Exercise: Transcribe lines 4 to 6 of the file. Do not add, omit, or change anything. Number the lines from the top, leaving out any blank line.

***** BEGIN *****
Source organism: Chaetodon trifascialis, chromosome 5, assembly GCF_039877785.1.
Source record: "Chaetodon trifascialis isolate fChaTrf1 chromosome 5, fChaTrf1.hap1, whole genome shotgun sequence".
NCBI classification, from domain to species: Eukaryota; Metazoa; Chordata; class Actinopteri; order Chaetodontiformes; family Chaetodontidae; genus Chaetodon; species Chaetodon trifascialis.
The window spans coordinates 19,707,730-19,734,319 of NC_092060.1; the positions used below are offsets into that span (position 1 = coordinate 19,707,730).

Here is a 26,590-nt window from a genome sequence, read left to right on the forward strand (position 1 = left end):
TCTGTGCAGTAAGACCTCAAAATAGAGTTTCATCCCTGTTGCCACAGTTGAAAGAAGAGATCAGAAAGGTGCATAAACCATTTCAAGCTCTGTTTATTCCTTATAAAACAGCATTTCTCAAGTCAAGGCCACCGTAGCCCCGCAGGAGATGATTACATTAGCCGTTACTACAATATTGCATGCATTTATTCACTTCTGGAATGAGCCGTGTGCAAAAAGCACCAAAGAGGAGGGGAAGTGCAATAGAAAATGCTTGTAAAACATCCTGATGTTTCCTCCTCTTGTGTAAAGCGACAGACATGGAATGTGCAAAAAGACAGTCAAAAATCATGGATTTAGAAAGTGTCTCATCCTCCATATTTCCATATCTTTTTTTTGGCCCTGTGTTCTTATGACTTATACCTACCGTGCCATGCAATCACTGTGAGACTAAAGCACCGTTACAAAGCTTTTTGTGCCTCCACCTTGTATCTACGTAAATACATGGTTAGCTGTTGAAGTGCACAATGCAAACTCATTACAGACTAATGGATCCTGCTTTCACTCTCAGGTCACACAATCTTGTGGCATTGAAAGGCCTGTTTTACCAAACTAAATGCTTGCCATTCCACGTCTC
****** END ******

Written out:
The window spans coordinates 19,707,730-19,734,319 of NC_092060.1; the positions used below are offsets into that span (position 1 = coordinate 19,707,730).

Here is a 26,590-nt window from a genome sequence, read left to right on the forward strand (position 1 = left end):
TCTGTGCAGTAAGACCTCAAAATAGAGTTTCATCCCTGTTGCCACAGTTGAAAGAAGAGATCAGAAAGGTGCATAAACCATTTCAAGCTCTGTTTATTCCTTATAAAACAGCATTTCTCAAGTCAAGGCCACCGTAGCCCCGCAGGAGATGATTACATTAGCCGTTACTACAATATTGCATGCATTTATTCACTTCTGGAATGAGCCGTGTGCAAAAAGCACCAAAGAGGAGGGGAAGTGCAATAGAAAATGCTTGTAAAACATCCTGATGTTTCCTCCTCTTGTGTAAAGCGACAGACATGGAATGTGCAAAAAGACAGTCAAAAATCATGGATTTAGAAAGTGTCTCATCCTCCATATTTCCATATCTTTTTTTTGGCCCTGTGTTCTTATGACTTATACCTACCGTGCCATGCAATCACTGTGAGACTAAAGCACCGTTACAAAGCTTTTTGTGCCTCCACCTTGTATCTACGTAAATACATGGTTAGCTGTTGAAGTGCACAATGCAAACTCATTACAGACTAATGGATCCTGCTTTCACTCTCAGGTCACACAATCTTGTGGCATTGAAAGGCCTGTTTTACCAAACTAAATGCTTGCCATTCCACGTCTC